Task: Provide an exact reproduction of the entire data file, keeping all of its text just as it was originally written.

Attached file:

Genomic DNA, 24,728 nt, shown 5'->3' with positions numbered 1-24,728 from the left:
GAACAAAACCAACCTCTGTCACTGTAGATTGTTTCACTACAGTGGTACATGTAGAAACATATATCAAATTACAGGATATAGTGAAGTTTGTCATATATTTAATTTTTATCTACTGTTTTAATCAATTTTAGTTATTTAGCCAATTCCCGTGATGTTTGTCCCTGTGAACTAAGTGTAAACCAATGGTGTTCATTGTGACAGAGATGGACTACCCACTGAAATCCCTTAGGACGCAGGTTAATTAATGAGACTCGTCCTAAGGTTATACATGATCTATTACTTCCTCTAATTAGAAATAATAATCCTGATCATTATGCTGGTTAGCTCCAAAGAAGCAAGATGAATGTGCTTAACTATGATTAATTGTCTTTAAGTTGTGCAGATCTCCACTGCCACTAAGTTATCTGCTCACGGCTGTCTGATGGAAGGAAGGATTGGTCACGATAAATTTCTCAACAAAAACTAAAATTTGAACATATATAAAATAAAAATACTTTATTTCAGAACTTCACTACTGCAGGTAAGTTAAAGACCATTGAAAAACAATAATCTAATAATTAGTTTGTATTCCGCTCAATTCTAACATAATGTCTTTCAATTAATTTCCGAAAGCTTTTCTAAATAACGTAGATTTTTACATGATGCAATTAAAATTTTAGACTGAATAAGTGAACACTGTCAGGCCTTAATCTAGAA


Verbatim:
Genomic DNA, 24,728 nt, shown 5'->3' with positions numbered 1-24,728 from the left:
GAACAAAACCAACCTCTGTCACTGTAGATTGTTTCACTACAGTGGTACATGTAGAAACATATATCAAATTACAGGATATAGTGAAGTTTGTCATATATTTAATTTTTATCTACTGTTTTAATCAATTTTAGTTATTTAGCCAATTCCCGTGATGTTTGTCCCTGTGAACTAAGTGTAAACCAATGGTGTTCATTGTGACAGAGATGGACTACCCACTGAAATCCCTTAGGACGCAGGTTAATTAATGAGACTCGTCCTAAGGTTATACATGATCTATTACTTCCTCTAATTAGAAATAATAATCCTGATCATTATGCTGGTTAGCTCCAAAGAAGCAAGATGAATGTGCTTAACTATGATTAATTGTCTTTAAGTTGTGCAGATCTCCACTGCCACTAAGTTATCTGCTCACGGCTGTCTGATGGAAGGAAGGATTGGTCACGATAAATTTCTCAACAAAAACTAAAATTTGAACATATATAAAATAAAAATACTTTATTTCAGAACTTCACTACTGCAGGTAAGTTAAAGACCATTGAAAAACAATAATCTAATAATTAGTTTGTATTCCGCTCAATTCTAACATAATGTCTTTCAATTAATTTCCGAAAGCTTTTCTAAATAACGTAGATTTTTACATGATGCAATTAAAATTTTAGACTGAATAAGTGAACACTGTCAGGCCTTAATCTAGAA